But nearly all public men and divines declare that the State schools are the glory of America, that they are a finality, and in no event to be surrendered. And we have seen that their complete secularization is logically inevitable. Christians must prepare themselves then, for the following results: All prayers, catechisms, and Bibles will ultimately be driven out of the schools. But this will not satisfy Papists, who obstinately—and correctly were their religion correct—insist that education shall be Christian for their children. This power over the hopes and fears of the demagogues will secure, what Protestants cannot consistently ask for, a separate endowment out of the common funds. Rome will enjoy, relatively to Protestantism, a grand advantage in the race of propagandism; for humanity always finds out, sooner or later, that it cannot get on without a religion, and it will take a false one in preference to none. Infidelity and practical ungodliness will become increasingly prevalent among Protestant youth, and our churches will have a more arduous contest for growth if not for existence.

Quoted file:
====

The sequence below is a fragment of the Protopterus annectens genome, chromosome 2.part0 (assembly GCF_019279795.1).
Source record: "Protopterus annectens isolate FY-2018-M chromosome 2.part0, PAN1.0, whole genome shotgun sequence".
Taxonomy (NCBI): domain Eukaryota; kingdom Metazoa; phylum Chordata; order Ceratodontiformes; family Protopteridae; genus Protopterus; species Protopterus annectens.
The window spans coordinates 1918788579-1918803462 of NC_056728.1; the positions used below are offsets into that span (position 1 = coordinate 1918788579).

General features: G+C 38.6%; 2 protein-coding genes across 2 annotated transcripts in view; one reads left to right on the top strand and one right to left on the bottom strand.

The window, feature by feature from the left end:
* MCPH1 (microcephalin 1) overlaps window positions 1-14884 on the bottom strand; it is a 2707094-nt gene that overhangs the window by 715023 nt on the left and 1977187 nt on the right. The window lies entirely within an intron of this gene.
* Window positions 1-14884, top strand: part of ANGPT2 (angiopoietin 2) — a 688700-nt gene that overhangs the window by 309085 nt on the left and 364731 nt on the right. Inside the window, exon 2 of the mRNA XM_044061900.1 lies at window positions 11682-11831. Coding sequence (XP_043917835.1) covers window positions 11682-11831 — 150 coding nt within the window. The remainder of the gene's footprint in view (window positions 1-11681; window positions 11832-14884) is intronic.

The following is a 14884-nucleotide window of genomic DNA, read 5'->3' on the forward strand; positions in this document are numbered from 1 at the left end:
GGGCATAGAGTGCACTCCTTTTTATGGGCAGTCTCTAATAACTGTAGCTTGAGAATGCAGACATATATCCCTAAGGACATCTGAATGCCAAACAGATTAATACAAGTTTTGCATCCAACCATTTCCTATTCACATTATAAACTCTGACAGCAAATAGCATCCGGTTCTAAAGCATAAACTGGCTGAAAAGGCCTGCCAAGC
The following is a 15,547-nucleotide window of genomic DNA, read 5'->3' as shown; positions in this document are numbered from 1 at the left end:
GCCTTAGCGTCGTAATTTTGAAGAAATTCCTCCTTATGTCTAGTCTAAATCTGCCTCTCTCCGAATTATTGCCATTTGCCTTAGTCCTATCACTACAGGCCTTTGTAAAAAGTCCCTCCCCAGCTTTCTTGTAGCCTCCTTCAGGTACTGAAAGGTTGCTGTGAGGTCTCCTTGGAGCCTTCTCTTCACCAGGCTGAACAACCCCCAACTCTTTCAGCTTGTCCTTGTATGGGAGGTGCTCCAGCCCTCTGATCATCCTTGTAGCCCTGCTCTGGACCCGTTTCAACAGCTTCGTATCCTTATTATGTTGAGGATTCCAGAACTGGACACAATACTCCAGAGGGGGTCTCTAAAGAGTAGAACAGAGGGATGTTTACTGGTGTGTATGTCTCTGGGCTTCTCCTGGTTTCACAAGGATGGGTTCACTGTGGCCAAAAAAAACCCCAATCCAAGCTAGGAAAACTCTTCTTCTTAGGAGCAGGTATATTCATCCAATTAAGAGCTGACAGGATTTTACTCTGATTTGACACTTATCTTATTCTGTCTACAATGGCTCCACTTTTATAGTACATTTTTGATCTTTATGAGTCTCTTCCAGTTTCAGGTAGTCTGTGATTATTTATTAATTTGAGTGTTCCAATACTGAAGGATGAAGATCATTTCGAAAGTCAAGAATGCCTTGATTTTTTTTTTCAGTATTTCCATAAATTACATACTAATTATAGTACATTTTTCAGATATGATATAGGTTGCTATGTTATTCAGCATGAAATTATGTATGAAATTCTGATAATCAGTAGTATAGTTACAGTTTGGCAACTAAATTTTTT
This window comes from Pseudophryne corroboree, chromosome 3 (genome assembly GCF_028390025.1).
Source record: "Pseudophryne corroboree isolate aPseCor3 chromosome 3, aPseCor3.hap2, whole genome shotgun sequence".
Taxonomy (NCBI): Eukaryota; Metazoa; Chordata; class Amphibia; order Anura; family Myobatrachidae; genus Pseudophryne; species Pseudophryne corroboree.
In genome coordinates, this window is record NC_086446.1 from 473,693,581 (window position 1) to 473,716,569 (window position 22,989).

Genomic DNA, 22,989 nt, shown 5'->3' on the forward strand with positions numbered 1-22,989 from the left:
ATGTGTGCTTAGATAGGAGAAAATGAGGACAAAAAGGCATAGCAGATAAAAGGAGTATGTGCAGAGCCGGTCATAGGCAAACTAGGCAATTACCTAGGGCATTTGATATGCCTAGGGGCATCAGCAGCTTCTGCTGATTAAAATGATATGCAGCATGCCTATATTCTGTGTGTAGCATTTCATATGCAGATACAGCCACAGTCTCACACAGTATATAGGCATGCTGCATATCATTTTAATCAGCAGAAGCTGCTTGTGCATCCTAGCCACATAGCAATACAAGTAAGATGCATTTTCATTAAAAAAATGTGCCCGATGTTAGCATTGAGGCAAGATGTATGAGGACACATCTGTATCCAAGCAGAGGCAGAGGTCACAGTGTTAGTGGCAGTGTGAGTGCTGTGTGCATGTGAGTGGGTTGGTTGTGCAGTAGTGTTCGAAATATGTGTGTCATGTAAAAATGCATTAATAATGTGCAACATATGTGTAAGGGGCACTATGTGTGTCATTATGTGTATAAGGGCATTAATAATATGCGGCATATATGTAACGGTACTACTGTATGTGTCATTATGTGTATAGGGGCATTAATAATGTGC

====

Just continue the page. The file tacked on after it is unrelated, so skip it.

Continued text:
Perhaps American Protestants might be led, not to abandon but to revise their opinions touching education, by recalling the conditions under which the theory of State education came to be first accepted in this country. This came about in the colonies which at the same time held firmly to a union of Church and State. The Massachusetts and Connecticut colonies, for instance, honorable pioneers in State education in this country, were decidedly theoretic in their constitution. The Reformed religion was intimately interwoven. So all the Protestant States of Europe, whose successful example is cited, as Scotland and Prussia, have the Protestant as an established religion. This and State primary education have always been parts of one consistent system in the minds of their rulers in Church and State. A secularized education, such as that which is rapidly becoming the result of our State school system, would have been indignantly reprobated by the Winthrops and Mathers, the Knoxs, Melvilles, and Chalmers, and, it is presumed, by the Tholucks and even Bismarcks of those commonwealths, which are pointed to as precedents and models. It is submitted, whether it is exactly candid to quote the opinions and acts of all these great men, for what is, in fact, another thing from what they advocated? Knox, for instance, urged the primary education of every child in Scotland by the State. But it was because the State he had helped to reconstruct there was clothed with a recognized power of teaching the Reformed religion (through the allied Church), and because it was therefore able, in teaching the child to read, also to teach it the Scriptures and the Assembly's Catechism. Had Knox seen himself compelled to a severance of Church and State (which he would have denounced as wicked and paganish), and therefore to the giving by the State of a secularized education, which trained the intellect without the conscience or heart, his heroic tongue would have given no uncertain sound. Seeing then that wise and good men in adopting and successfully working this system, did so only for communities which united Church and State, and mental and spiritual training, the question for candid consideration is: What modifications the theory should receive, when it is imported into commonwealths whose civil governments have absolutely secularized themselves and made the union of the secular and spiritual powers illegal and impossible?